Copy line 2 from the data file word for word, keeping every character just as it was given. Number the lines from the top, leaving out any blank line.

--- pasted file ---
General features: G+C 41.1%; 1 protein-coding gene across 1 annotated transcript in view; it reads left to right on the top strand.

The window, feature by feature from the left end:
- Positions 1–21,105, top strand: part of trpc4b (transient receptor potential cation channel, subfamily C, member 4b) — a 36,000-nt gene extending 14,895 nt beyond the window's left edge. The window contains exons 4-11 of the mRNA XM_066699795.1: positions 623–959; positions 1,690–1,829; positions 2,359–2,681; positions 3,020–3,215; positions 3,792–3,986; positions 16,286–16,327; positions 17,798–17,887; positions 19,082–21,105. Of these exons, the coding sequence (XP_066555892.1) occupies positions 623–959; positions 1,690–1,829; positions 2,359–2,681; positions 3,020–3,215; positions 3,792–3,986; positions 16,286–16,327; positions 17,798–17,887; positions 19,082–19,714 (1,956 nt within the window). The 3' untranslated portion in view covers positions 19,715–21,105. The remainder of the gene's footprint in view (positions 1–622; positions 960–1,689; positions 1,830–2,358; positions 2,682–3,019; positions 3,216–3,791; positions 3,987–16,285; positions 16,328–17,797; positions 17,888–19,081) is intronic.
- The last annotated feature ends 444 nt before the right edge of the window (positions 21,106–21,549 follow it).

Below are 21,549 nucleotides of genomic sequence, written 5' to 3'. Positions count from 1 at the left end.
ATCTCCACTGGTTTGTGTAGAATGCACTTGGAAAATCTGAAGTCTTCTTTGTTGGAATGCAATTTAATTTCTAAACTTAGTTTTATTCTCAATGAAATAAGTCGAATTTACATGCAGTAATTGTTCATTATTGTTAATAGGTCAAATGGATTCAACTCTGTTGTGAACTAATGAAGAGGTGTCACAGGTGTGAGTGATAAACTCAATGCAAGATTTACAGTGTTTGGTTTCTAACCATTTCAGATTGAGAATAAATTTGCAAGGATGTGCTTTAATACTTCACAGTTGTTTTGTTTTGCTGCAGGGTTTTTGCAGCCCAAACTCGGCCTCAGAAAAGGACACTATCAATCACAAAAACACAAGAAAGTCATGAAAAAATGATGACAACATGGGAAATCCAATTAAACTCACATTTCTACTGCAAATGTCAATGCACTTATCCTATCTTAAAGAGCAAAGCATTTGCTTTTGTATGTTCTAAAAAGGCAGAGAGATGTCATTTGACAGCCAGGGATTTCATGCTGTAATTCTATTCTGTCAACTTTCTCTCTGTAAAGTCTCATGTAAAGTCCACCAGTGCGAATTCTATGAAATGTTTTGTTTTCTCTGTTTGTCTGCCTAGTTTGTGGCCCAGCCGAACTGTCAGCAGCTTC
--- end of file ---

The window, feature by feature from the left end: